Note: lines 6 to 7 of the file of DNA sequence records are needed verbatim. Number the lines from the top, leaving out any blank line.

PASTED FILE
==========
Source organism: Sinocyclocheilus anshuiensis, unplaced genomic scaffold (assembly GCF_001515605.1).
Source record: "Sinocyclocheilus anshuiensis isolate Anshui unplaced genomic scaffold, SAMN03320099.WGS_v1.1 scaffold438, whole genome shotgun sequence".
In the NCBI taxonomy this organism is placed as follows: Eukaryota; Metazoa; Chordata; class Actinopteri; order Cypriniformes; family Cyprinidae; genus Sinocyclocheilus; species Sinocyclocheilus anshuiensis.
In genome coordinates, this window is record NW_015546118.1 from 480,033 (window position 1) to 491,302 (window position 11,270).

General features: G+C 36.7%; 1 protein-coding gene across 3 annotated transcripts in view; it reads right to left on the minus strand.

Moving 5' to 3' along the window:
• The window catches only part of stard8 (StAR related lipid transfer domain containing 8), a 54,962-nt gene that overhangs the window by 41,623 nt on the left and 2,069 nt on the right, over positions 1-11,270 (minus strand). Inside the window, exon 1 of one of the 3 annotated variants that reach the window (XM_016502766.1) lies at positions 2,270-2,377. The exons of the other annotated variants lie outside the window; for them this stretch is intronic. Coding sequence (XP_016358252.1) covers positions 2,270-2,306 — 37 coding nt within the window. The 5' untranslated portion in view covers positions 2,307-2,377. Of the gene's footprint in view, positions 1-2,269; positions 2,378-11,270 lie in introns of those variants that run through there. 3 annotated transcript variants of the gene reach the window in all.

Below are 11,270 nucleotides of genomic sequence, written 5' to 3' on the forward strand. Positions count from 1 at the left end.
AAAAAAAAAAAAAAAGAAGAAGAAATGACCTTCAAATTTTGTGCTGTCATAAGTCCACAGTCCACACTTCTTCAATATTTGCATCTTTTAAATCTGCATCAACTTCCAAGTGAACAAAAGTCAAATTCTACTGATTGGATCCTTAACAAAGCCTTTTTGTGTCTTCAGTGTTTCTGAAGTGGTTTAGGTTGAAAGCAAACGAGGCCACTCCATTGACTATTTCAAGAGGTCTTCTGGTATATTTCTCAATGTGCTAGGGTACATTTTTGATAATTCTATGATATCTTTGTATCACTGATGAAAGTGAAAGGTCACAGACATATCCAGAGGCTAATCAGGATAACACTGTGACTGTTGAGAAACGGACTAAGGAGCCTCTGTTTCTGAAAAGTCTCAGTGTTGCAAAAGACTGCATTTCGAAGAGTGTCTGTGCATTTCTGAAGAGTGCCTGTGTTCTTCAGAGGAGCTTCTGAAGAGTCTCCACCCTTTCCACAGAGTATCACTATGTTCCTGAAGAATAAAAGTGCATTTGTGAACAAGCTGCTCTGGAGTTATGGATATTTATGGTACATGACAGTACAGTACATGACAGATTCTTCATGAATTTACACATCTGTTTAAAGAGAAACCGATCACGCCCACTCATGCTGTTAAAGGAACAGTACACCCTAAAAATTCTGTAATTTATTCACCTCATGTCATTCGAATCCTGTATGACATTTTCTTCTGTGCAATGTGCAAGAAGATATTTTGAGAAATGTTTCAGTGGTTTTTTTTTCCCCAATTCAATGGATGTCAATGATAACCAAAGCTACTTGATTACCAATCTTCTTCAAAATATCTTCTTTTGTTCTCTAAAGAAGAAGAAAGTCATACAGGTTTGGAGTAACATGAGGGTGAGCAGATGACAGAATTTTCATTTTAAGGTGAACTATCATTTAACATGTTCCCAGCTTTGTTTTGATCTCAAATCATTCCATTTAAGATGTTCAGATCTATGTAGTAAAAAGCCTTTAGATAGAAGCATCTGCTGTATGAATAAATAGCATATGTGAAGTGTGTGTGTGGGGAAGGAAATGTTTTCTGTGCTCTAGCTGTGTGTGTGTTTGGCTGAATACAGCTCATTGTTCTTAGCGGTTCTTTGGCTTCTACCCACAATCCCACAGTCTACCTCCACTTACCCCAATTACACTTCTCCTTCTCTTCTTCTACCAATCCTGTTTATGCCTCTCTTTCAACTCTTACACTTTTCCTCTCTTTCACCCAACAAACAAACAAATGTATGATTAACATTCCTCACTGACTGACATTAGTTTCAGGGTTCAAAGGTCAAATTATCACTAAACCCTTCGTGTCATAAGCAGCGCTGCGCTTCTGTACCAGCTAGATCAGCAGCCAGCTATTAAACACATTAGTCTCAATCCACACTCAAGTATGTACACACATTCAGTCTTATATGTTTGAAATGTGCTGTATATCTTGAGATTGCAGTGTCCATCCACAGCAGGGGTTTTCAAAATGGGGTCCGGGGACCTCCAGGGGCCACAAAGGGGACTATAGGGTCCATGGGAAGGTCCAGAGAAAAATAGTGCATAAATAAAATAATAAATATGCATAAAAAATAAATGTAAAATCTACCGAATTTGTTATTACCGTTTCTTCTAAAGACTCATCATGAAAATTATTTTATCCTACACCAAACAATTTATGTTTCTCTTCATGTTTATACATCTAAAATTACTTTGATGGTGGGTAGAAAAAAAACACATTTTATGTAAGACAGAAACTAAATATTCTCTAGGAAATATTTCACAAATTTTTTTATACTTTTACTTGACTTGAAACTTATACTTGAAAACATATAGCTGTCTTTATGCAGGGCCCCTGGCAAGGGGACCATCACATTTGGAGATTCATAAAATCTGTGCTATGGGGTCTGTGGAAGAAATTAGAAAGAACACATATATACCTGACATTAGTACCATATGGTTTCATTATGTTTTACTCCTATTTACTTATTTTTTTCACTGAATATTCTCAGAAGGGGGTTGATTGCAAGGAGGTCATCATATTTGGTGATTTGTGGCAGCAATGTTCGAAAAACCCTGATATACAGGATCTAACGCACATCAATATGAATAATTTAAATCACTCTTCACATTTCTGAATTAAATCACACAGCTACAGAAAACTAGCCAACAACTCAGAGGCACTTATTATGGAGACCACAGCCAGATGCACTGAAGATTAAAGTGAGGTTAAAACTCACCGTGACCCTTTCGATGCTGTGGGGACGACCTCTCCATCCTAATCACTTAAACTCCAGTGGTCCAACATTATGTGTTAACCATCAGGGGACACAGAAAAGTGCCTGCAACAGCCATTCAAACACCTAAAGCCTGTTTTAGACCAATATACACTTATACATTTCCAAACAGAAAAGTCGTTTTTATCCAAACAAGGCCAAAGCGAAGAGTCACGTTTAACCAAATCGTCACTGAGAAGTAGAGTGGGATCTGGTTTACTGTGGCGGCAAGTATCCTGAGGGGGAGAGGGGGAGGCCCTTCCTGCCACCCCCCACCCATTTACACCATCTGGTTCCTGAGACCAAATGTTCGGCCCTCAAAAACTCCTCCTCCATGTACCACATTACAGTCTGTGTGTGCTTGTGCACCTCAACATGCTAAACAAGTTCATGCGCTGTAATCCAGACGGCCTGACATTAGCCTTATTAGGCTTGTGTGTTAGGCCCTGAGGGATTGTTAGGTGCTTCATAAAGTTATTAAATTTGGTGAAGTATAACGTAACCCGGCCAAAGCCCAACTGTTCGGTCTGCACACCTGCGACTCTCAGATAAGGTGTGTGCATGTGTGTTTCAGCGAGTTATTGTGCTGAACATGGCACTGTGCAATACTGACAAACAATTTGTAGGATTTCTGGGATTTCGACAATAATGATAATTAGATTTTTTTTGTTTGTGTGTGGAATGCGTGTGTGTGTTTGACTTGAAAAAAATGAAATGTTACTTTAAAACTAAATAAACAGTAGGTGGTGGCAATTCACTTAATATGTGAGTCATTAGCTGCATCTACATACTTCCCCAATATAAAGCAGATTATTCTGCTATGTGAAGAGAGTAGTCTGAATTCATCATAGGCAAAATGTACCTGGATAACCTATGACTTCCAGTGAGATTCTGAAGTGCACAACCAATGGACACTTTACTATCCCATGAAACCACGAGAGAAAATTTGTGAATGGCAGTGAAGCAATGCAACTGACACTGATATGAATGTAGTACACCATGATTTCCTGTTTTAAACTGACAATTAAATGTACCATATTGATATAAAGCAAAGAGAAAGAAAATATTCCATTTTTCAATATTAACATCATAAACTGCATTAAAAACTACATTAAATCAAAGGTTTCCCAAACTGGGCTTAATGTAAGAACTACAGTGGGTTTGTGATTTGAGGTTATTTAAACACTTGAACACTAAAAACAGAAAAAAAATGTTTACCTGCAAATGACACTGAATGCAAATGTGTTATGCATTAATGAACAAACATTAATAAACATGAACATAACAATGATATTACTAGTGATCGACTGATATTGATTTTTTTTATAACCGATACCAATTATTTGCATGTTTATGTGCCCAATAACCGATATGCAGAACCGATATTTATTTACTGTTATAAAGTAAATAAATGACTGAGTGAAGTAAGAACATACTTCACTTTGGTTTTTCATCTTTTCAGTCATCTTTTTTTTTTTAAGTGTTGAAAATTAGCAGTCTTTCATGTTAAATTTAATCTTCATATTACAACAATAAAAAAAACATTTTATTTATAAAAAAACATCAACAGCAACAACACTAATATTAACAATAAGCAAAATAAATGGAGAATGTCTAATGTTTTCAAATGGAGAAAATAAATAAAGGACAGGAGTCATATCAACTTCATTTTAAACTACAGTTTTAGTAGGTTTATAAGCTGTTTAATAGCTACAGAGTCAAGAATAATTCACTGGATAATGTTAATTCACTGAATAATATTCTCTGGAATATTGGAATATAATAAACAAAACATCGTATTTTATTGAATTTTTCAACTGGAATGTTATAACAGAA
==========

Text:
Moving 5' to 3' along the window:
• The window catches only part of stard8 (StAR related lipid transfer domain containing 8), a 54,962-nt gene that overhangs the window by 41,623 nt on the left and 2,069 nt on the right, over positions 1-11,270 (minus strand). Inside the window, exon 1 of one of the 3 annotated variants that reach the window (XM_016502766.1) lies at positions 2,270-2,377. The exons of the other annotated variants lie outside the window; for them this stretch is intronic. Coding sequence (XP_016358252.1) covers positions 2,270-2,306 — 37 coding nt within the window. The 5' untranslated portion in view covers positions 2,307-2,377. Of the gene's footprint in view, positions 1-2,269; positions 2,378-11,270 lie in introns of those variants that run through there. 3 annotated transcript variants of the gene reach the window in all.